If America chooses to get rid of juries, the question becomes what or whom would fill the void to administer punishment? One option could be the use of administrative minimums and maximums. Under an administrative system, there is limited judicial discretion. If a defendant is convicted, then he or she would be sentenced based on a predetermined penalty, despite the circumstances of the crime, victim, or the defendant.[46] With this form of a system, individual bias would be eliminated because every individual that is found guilty of a particular crime would receive the same penalty.

On its face, this form of administrative punishment would be effective, consistent, and would result in the form of punishment retributivism was designed to administer. However, there are a number of problems that arise from this system. First and foremost, there is the question of who would decide what the appropriate penalty should be for a given crime. Regardless of who decides punishment, his or her ability to be qualified and remain unbiased to make those decisions will always be called into question. Another factor is in regards to the blanket application of a penalty to every defendant. In society, it’s undisputed that no two crimes are exactly alike. Therefore, one could imagine a situation where blanket application of the law and punishment may result in an unfair result that may over-punish some and under-punish others. This lack of subjectivity within a criminal case is alarming, especially within the penalty phase of a trial. With this in mind, a blanket-administrative punishment approach would likely undermine the just desert of a defendant’s penalty, which would also not satisfy a retributivist punishment.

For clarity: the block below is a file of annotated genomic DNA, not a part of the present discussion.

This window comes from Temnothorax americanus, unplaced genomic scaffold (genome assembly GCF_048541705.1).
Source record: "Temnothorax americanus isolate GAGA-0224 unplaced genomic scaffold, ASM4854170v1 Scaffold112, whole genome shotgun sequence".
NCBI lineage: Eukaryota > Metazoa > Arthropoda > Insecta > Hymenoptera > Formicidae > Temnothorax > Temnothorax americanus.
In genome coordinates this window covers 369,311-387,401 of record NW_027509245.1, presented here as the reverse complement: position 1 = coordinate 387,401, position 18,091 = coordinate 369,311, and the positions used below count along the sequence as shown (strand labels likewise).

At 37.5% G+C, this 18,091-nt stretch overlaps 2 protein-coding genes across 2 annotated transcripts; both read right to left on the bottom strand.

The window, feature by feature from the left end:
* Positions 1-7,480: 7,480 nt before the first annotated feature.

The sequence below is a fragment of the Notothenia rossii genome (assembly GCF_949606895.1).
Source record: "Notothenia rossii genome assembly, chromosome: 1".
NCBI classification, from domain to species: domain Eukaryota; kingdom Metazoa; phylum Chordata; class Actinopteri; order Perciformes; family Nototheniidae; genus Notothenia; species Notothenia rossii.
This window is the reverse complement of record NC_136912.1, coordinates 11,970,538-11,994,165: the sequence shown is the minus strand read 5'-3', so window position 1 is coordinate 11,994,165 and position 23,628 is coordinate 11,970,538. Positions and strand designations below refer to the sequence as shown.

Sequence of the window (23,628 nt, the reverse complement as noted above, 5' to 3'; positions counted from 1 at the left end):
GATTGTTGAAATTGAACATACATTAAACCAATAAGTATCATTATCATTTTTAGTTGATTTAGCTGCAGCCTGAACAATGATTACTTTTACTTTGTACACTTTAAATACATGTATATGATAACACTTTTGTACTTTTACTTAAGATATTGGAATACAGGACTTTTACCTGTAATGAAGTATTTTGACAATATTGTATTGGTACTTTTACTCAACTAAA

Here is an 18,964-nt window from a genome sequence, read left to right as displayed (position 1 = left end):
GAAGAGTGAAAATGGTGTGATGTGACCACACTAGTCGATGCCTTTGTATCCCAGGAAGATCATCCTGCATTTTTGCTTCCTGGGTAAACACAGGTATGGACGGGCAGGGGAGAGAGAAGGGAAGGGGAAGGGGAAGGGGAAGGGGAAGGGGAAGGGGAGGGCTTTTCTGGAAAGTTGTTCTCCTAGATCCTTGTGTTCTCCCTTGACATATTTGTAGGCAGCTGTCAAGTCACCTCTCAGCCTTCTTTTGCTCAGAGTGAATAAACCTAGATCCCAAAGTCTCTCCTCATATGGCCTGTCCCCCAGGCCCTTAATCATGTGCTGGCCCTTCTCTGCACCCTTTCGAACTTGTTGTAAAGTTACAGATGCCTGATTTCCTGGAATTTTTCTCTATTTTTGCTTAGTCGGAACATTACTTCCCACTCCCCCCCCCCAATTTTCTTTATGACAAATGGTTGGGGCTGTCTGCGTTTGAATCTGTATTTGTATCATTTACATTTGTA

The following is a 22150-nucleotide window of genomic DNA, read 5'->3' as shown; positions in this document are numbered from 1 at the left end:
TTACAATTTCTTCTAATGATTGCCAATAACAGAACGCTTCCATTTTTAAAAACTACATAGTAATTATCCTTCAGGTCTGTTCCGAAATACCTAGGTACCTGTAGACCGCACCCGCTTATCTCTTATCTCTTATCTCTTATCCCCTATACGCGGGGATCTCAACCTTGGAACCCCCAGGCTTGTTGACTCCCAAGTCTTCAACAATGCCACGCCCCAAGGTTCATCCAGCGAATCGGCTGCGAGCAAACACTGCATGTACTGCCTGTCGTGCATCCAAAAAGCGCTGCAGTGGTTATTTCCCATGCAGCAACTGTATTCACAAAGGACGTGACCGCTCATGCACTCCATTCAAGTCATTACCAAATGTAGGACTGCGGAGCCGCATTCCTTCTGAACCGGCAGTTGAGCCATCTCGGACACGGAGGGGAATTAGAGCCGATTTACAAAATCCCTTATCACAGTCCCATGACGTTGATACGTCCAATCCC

An alternative would be the professionalization of the jury that would retain the jury format, but would seat legal professionals of the law within the jury box. On the surface, this approach is appealing because it would retain the subjectivity of the jurors and employ legal professionals who are equipped to take only the law and the evidence into account. However, as mentioned previously, biases are both conscious and unconscious, and there is no safeguard to ensure that these biases will not enter the decision-making process.

The fact remains that every defendant has a constitutional right to have a jury trial of her peers. At its core, this is meant to ensure that every defendant has a chance at a fair trial and is protected from government overreach. Unfortunately, if the alternative to jury trials appears bleak, the allowance of jury trials provides no better alternative. Allowing a jury to carry out retributivist ideals and decide on just deserts will result in the continued disproportional punishing of individuals from certain racial, ethnic, and socioeconomic backgrounds.